When we read the first two chapter of Job we learn that God did not do, or cause the things that his friends, and Job himself believed that God did. Satan is the one ruined Job financially, caused the death of his children, and eventually ruined Job’s health. God allowed all these things but did not do them. We learn that Job asked God why these things happened, and God never gave him an answer. In the end Job received double what was lost because he never lost his integrity.
The point is that while the “why” behind suffering is almost always a mystery, there are two realities that are certain: Nothing happens to us that isn’t filtered through the Father’s hand of love. And if God allows hard times in our lives, he is always using them for good. Always.
Romans 8:28 (NKJV) And we know that all things work together for good to those who love God, to those who are the called according to His purpose.
Think about it, if on the one hand we say that God is love, merciful, faithful, compassionate, and forgiving, and on the other hand say that God took a loved one, or caused a natural disaster just to punish, or teach us a lesson what kind of message are we sending?
I have long believed that the Bible teaches that God’s punishment comes at the time of His judgement, and what we call punishment is really discipline.
This does not mean that accepting Jesus as Lord and Savior is license to do whatever you want to do, without consequences. Especially if your actions are in direct contradiction or disobedience to the will of God. Just as children are disciplined by their parents for disobedience, because they love them and want them to learn from their mistakes, God disciplines His children (those saved by grace) because He loves us and wants us to learn from our mistakes.
Hebrews 12:5-11 (NLT)5 And have you forgotten the encouraging words God spoke to you as his children? He said, “My child, don’t make light of the LORD’s discipline, and don’t give up when he corrects you.6 For the LORD disciplines those he loves, and he punishes each one he accepts as his child.”7 As you endure this divine discipline, remember that God is treating you as his own children. Who ever heard of a child who is never disciplined by its father?8 If God doesn’t discipline you as he does all of his children, it means that you are illegitimate and are not really his children at all.9 Since we respected our earthly fathers who disciplined us, shouldn’t we submit even more to the discipline of the Father of our spirits, and live forever?10 For our earthly fathers disciplined us for a few years, doing the best they knew how. But God’s discipline is always good for us, so that we might share in his holiness.11 No discipline is enjoyable while it is happening—it’s painful! But afterward there will be a peaceful harvest of right living for those who are trained in this way.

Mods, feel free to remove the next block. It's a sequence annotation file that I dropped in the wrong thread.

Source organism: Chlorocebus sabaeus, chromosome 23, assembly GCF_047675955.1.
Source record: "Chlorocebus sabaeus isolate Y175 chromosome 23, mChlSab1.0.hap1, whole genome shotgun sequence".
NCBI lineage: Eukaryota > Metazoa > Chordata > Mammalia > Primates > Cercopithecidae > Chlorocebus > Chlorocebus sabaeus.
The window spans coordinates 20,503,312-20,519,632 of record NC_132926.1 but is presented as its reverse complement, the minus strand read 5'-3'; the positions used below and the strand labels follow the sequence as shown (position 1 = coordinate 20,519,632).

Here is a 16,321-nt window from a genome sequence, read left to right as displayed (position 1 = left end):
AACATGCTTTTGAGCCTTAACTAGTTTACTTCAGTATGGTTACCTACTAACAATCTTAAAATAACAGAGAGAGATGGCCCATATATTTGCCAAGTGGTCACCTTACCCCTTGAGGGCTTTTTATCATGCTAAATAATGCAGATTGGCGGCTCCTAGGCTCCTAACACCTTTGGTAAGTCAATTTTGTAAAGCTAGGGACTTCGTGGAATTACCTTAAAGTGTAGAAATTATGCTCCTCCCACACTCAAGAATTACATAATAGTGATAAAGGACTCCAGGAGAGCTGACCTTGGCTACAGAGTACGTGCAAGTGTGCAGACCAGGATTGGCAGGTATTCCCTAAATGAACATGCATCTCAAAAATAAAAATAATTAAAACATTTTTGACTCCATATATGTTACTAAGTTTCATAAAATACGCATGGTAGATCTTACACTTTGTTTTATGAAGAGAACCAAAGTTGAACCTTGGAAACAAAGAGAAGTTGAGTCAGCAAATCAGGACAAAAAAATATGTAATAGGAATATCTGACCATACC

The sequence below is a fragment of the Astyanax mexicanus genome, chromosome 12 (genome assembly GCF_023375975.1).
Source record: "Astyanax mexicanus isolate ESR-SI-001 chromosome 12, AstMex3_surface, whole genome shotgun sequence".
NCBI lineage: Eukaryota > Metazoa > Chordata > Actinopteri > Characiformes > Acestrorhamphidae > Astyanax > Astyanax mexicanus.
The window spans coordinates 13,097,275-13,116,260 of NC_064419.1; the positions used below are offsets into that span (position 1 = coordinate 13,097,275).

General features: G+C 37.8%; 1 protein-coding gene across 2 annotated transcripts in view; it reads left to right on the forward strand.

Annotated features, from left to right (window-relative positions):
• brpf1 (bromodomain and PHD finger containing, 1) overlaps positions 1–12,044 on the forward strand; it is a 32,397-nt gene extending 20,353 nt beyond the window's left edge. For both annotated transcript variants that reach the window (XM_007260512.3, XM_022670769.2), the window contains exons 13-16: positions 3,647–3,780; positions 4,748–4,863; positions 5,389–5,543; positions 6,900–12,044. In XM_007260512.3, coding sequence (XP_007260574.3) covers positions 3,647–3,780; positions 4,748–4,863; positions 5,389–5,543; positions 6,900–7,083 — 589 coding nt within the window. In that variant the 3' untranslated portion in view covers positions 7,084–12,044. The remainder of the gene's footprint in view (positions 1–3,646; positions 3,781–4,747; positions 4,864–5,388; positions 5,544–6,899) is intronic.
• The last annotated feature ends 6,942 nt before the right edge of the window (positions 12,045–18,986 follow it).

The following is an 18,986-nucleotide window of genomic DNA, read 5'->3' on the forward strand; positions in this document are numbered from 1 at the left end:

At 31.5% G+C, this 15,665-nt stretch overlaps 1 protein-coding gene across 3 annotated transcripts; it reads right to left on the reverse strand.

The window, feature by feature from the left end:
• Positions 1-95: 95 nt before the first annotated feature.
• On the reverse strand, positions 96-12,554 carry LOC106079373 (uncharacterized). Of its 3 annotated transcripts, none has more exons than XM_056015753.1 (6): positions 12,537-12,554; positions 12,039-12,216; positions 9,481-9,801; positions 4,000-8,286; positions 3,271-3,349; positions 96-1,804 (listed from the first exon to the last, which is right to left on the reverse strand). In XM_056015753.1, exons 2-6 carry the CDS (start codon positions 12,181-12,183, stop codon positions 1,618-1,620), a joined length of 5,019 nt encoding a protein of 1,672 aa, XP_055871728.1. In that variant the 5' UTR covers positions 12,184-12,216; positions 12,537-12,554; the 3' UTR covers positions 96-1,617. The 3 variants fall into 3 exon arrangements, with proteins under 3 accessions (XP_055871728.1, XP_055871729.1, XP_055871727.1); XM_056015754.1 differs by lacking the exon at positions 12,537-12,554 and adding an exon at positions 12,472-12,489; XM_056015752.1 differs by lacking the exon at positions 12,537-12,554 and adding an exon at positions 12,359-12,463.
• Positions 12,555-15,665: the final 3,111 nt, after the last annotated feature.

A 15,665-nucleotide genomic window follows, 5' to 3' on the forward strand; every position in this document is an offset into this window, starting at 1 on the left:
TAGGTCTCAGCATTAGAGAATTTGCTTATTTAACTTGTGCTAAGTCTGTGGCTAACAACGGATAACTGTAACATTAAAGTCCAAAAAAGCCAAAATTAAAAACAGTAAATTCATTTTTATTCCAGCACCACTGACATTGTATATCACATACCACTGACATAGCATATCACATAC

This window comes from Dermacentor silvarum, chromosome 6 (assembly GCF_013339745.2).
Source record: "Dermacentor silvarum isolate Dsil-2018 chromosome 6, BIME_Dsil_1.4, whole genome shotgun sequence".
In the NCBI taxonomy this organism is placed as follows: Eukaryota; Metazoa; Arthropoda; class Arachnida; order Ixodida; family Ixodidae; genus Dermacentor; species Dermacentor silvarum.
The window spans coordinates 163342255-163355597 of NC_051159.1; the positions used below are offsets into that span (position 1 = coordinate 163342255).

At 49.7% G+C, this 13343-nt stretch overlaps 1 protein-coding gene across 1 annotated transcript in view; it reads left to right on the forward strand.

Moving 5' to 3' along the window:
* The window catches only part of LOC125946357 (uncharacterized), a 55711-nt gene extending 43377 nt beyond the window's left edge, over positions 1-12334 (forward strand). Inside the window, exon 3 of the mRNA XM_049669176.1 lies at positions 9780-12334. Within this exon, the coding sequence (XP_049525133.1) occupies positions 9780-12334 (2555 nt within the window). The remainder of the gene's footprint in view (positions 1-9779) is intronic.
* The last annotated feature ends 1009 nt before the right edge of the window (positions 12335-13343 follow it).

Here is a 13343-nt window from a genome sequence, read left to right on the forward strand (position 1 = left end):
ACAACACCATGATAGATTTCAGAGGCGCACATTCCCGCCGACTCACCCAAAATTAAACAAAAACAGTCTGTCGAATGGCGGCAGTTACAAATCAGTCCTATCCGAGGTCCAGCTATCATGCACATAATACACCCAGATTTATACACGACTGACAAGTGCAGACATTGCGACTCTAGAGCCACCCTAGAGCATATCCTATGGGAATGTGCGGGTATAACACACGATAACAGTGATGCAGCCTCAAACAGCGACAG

The goal of discipline is to bring about change, punishment merely metes out justice.
The purpose of punishment is to inflict penalty.
The purpose of discipline is to promote growth.
The focus of punishment is on the past — what you've done wrong.
The focus of discipline is on the future — what you can be
.The attitude behind punishment is anger. The attitude behind discipline is love. - Rick Warren
A few days ago I read, God Wants the Best for Us, written by Dr. Charles Stanley. In it Dr. Stanley says that God wants the best for us, even in tragedy, and while that tragedy may be discipline (chastisement) it is not punishment.
Often when tragedies strike or hard times engulf us, we ask, “Where’s God?” In asking this question, we make the assumption that God must not have known what was about to befall us or else, if He were powerful enough, He would have prevented it. Or we assume that God must not love us, because surely if He loved us, He would keep us from all hurtful times and hard experiences.
We might think that, but none of that is the truth.
This is the truth: God knows. God is powerful. And God loves.
Blameless, Upright, and Broken
When we experience difficult times or feel great inner pain and turmoil, we usually try to assign blame. We say either, “The devil caused this” or “God caused this.”
The greater likelihood is this: the devil caused it, and God allowed it.
Consider the Old Testament story of Job, who was described as being “blameless and upright; he feared God and shunned evil” (Job 1:1). Yet God gave Satan permission to “strike everything [Job] has” (Job 1:11), but not Job himself.
God allowed Job to suffer incredible loss for reasons that were God’s alone.